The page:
Although the founding members are competitors on the US market, they came together at the Slow Food Nation festival in San Francisco in September. There they found they were united in their commitment to good-quality, sustainably-sourced cocoa – something which they all seek to preserve.
The group comprises Amano Artisan Chocolate, De Vries Chocolate, Patric Chocolate, Taza Chocolate and Askinosie Chocolate, all of which are small-scale artisan manufacturers producing chocolate directly from the cocoa bean.
“While we may be competitors in one sense, we are also friends, and we have created the Craft Chocolate Makers of America as a way to coordinate with each other on issues such as cocoa supply, chocolate quality, and machinery and other technical solutions,” the group said.
“Most importantly, however, we have created the CCMA to promote and protect American craft chocolate making and craft chocolate for future generations of craft chocolate enthusiasts.”
All the guild founders travel to South America to source cocoa beans and have formed links with small-farm cooperatives. Shawn Askinosie, of Missouri-based Askinosie Chocolate said: “By working directly with the farmers I am able to more closely connect the farmers who make this possible with the people who love the chocolate, ultimately making a positive impact on everyone involved.”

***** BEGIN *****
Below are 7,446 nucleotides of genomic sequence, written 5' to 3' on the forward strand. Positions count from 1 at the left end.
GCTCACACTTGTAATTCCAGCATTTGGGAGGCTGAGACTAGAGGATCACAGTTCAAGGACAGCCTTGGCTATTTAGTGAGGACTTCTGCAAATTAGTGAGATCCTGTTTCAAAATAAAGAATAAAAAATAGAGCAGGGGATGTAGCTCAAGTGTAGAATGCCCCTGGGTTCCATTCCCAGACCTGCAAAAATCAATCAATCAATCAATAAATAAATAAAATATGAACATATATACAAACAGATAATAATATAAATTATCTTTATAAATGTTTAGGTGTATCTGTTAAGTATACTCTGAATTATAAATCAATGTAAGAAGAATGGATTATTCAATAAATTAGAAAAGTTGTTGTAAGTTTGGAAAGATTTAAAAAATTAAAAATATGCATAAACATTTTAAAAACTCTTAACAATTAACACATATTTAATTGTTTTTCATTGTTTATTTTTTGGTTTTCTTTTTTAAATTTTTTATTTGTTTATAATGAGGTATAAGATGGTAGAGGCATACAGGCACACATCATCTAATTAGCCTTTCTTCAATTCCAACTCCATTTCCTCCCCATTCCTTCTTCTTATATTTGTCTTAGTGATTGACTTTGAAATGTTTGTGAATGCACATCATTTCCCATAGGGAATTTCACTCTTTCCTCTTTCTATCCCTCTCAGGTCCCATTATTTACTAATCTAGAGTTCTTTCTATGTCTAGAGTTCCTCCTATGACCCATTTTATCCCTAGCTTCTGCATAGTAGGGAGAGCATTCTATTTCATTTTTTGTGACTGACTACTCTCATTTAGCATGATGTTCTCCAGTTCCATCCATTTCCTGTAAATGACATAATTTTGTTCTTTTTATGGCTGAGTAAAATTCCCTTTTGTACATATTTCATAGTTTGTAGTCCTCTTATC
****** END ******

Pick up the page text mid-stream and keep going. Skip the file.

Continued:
The group says that it intends to organise events to raise awareness about the craft.
The CCMA has stipulated stringent criteria for prospective members: they must produce chocolate from bean to bar in one facility; use between two and 200 metric tonnes of cocoa beans per year; and be less than 25 per cent owned by non-craft chocolate producers.
All members must also use ‘traditional methods’ of chocolate production, which involves using fermented cacao, batch roasting, winnowing to remove as much cocoa shell as possible, tempering and depositing chocolate.